The role of L-Lactate has expanded from an energy metabolite to a signaling molecule in
neurons. Studies have shown that L-Lactate plays a role in neuroprotection and in
NMDAR-dependent long-term memory formation. The aim of this dissertation is to
characterize the role of L-Lactate as a signaling molecule and understand the molecular mechanism through which L-Lactate potentiates NMDAR signal. Using mass spectrometry, I monitored the time-dependent changes in the phosphoproteome of cortical neuronal cultures in response to Lactate. The phosphoproteomic analysis highlighted a number of cytoskeletal proteins involved in synapse remodeling as well as axon guidance that were regulated by L-Lactate. In addition, I found that L-Lactate
induced phosphorylation of proteins involved in the MAPK pathway, as reported in an earlier study. I hypothesize the involvement of CaMKII in this mechanism. CaMKII is one of the most abundant kinases in the brain and plays a role in learning and memory via interaction with NMDAR. Using CaMKII inhibitors and mutants of the NMDAR subunit GluN2B, the findings in this dissertation provide evidence for the involvement of CaMKII, specifically, the interaction between CaMKIIa and GluN2B, as a requirement for the L-Lactate mediated potentiation of NMDAR signal.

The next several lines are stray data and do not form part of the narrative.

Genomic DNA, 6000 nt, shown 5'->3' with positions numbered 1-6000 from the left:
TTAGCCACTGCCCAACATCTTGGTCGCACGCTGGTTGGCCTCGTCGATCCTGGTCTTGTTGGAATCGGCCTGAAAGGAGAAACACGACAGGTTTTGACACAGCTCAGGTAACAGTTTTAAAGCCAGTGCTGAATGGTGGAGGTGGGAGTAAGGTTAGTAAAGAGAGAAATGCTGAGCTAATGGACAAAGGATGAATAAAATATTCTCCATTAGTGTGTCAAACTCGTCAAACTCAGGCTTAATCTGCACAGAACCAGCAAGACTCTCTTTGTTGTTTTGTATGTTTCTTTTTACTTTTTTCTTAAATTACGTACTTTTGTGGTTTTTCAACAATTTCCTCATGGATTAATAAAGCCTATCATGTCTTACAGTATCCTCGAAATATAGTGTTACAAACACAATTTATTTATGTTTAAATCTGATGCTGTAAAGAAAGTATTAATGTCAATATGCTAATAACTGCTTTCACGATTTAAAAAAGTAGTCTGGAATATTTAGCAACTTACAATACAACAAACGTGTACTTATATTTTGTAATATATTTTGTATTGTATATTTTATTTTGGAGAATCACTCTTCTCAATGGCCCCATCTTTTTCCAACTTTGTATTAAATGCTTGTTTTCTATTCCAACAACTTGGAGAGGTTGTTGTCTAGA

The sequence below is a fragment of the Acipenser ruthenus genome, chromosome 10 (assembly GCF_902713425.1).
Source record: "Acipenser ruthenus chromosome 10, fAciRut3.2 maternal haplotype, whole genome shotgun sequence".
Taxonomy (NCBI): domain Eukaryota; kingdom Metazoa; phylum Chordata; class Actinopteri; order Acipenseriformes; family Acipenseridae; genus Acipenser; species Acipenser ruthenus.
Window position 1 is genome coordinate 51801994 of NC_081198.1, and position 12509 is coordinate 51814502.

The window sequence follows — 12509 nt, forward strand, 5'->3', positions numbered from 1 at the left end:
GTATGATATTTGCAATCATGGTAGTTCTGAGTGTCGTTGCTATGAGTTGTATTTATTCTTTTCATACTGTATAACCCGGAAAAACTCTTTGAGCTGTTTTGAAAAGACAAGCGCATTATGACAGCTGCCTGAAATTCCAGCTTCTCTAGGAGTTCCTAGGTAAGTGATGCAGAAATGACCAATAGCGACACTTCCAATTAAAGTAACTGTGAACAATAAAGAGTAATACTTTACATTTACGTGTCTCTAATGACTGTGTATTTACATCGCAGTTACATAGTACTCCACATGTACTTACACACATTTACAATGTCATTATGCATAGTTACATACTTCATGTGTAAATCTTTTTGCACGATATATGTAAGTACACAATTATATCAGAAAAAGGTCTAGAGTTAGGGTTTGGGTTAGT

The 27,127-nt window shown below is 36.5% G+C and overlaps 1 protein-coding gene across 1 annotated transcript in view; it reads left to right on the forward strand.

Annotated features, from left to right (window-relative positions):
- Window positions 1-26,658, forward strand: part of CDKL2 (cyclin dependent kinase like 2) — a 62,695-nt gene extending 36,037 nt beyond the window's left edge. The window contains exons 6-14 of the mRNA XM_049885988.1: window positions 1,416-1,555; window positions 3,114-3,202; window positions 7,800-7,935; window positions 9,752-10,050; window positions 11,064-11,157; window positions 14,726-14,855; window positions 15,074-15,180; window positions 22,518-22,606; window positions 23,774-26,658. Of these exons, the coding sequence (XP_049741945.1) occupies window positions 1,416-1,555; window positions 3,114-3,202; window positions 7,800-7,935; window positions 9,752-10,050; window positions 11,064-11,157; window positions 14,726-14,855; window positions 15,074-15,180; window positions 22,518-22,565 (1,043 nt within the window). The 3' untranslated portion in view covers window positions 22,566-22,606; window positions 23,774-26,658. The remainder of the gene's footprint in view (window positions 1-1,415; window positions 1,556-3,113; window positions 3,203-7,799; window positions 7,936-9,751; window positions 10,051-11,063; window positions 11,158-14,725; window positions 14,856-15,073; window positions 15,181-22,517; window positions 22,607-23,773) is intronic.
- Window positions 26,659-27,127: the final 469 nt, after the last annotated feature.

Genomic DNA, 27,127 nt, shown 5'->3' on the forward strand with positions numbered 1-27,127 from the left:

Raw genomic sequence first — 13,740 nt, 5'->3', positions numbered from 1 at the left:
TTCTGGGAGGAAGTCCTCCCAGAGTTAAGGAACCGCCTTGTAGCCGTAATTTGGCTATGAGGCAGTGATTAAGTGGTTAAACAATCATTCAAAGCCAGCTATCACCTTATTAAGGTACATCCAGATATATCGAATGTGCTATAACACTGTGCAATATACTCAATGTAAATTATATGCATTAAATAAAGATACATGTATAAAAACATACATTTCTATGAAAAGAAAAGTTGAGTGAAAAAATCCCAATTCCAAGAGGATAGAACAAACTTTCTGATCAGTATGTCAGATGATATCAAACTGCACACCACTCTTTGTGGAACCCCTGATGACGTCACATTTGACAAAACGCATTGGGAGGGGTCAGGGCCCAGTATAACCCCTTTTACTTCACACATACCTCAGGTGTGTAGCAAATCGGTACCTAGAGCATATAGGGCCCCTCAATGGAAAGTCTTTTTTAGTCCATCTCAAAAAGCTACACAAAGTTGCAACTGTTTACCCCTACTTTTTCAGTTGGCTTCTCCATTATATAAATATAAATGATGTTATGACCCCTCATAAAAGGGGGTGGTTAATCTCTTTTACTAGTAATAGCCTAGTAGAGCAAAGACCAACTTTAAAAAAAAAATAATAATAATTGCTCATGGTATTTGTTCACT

In addition, to gain insight into the evolution of lactate from a metabolite to a signaling
molecule, this study explores the evolution of glutamate as a signaling molecule in
multicellular organisms so it may serve as a model for evolution of metabolites like
lactate into signaling molecules. For this purpose, the model organism Hydra was used, since it belongs to phylum Cnidaria, evolutionarily one of the first phyla to have a
nervous system. In order to explore whether glutamate receptors, particularly, NMDAR
are functionally expressed in Hydra and are localized in neurons, a line of transgenic
Hydra expressing a calcium indicator (GCaMP6s) in neurons was generated. With the transgenic Hydra line, I attempted to measure the in vivo response of neurons in Hydra to glutamate. This study highlights several ground work experiments with an extensive discussion of implications and challenges and an outlook for future investigations.
|Date of Award
- Biological, Environmental Sciences and Engineering
|Pierre Magistretti (Supervisor)